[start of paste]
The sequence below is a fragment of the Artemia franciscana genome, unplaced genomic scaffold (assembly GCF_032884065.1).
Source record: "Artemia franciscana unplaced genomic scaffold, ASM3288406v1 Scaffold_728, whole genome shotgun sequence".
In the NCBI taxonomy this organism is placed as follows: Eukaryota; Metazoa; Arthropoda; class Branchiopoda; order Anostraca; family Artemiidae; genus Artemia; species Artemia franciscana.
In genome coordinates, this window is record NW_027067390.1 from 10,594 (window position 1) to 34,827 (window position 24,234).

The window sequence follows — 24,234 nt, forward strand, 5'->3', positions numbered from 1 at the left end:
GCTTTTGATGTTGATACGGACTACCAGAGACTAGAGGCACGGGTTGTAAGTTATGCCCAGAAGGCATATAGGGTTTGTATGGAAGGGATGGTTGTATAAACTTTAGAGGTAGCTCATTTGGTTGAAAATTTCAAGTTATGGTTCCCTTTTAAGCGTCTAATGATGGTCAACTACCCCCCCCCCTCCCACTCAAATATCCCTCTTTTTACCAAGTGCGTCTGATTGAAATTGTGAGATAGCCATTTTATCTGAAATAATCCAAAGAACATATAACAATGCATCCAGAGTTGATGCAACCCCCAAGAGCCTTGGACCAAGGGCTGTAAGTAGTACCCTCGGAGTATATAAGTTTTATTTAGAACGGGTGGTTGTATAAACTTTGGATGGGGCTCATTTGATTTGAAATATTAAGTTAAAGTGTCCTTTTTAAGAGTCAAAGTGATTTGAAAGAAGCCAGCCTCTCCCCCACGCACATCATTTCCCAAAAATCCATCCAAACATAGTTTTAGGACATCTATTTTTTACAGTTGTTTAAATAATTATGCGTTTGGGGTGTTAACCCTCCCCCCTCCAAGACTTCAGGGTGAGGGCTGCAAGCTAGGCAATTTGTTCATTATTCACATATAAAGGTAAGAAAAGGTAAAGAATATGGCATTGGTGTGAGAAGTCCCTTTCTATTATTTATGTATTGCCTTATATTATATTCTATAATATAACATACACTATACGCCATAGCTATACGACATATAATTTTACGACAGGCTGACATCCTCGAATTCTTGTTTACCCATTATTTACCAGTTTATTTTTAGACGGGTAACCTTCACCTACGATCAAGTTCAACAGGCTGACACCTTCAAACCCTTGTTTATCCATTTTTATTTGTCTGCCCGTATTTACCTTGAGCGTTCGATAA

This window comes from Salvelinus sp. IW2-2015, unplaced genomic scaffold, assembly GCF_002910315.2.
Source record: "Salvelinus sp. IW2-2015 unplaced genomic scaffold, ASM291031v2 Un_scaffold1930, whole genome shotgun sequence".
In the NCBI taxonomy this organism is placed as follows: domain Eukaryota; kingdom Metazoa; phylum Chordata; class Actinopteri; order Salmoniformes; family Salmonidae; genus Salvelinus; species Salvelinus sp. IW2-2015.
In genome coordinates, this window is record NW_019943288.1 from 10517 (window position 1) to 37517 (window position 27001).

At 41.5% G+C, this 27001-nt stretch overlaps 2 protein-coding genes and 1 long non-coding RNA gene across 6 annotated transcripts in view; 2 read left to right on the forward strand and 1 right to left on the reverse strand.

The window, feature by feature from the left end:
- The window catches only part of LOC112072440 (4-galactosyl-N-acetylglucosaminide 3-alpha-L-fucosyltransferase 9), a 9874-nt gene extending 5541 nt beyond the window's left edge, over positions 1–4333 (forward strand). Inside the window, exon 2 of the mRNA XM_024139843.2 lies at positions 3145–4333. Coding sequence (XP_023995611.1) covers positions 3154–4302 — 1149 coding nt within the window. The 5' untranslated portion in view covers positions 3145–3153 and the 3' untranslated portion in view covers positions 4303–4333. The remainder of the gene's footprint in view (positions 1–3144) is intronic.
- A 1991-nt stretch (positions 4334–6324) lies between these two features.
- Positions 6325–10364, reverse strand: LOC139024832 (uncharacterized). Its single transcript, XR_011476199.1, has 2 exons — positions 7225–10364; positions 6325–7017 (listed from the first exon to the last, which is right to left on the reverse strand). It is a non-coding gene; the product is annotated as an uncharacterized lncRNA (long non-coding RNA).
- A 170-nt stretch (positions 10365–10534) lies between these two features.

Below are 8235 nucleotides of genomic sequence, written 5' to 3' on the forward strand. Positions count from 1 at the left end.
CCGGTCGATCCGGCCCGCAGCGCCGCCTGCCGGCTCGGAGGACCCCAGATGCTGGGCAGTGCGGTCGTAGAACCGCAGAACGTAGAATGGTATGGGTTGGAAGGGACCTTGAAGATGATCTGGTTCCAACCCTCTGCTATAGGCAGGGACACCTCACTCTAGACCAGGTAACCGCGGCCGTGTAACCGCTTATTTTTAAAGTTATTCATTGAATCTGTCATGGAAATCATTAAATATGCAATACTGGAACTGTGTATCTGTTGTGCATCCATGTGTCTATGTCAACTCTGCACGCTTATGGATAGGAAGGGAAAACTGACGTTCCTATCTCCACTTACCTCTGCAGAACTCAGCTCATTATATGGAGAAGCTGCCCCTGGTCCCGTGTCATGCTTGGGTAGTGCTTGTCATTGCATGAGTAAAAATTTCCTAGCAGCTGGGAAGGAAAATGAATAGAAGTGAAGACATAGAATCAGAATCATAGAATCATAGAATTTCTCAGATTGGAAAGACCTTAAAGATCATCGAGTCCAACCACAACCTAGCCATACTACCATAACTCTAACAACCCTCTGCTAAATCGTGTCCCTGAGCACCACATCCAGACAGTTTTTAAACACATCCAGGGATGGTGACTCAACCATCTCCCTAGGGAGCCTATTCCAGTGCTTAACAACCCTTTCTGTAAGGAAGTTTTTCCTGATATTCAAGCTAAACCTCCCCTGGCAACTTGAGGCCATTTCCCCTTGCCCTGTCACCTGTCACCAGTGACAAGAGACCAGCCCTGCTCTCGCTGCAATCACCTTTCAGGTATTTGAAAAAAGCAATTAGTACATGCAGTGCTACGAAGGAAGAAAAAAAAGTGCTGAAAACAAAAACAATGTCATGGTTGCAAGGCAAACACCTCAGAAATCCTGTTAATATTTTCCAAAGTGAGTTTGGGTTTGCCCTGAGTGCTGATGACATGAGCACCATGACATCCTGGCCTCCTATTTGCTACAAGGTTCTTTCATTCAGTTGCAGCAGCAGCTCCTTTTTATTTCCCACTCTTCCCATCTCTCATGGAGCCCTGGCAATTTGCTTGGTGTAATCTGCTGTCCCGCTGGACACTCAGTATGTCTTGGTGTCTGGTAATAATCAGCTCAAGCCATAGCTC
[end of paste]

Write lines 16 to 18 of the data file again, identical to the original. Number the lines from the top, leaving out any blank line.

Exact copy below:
- A 170-nt stretch (positions 10365–10534) lies between these two features.

Below are 8235 nucleotides of genomic sequence, written 5' to 3' on the forward strand. Positions count from 1 at the left end.
CCGGTCGATCCGGCCCGCAGCGCCGCCTGCCGGCTCGGAGGACCCCAGATGCTGGGCAGTGCGGTCGTAGAACCGCAGAACGTAGAATGGTATGGGTTGGAAGGGACCTTGAAGATGATCTGGTTCCAACCCTCTGCTATAGGCAGGGACACCTCACTCTAGACCAGGTAACCGCGGCCGTGTAACCGCTTATTTTTAAAGTTATTCATTGAATCTGTCATGGAAATCATTAAATATGCAATACTGGAACTGTGTATCTGTTGTGCATCCATGTGTCTATGTCAACTCTGCACGCTTATGGATAGGAAGGGAAAACTGACGTTCCTATCTCCACTTACCTCTGCAGAACTCAGCTCATTATATGGAGAAGCTGCCCCTGGTCCCGTGTCATGCTTGGGTAGTGCTTGTCATTGCATGAGTAAAAATTTCCTAGCAGCTGGGAAGGAAAATGAATAGAAGTGAAGACATAGAATCAGAATCATAGAATCATAGAATTTCTCAGATTGGAAAGACCTTAAAGATCATCGAGTCCAACCACAACCTAGCCATACTACCATAACTCTAACAACCCTCTGCTAAATCGTGTCCCTGAGCACCACATCCAGACAGTTTTTAAACACATCCAGGGATGGTGACTCAACCATCTCCCTAGGGAGCCTATTCCAGTGCTTAACAACCCTTTCTGTAAGGAAGTTTTTCCTGATATTCAAGCTAAACCTCCCCTGGCAACTTGAGGCCATTTCCCCTTGCCCTGTCACCTGTCACCAGTGACAAGAGACCAGCCCTGCTCTCGCTGCAATCACCTTTCAGGTATTTGAAAAAAGCAATTAGTACATGCAGTGCTACGAAGGAAGAAAAAAAAGTGCTGAAAACAAAAACAATGTCATGGTTGCAAGGCAAACACCTCAGAAATCCTGTTAATATTTTCCAAAGTGAGTTTGGGTTTGCCCTGAGTGCTGATGACATGAGCACCATGACATCCTGGCCTCCTATTTGCTACAAGGTTCTTTCATTCAGTTGCAGCAGCAGCTCCTTTTTATTTCCCACTCTTCCCATCTCTCATGGAGCCCTGGCAATTTGCTTGGTGTAATCTGCTGTCCCGCTGGACACTCAGTATGTCTTGGTGTCTGGTAATAATCAGCTCAAGCCATAGCTC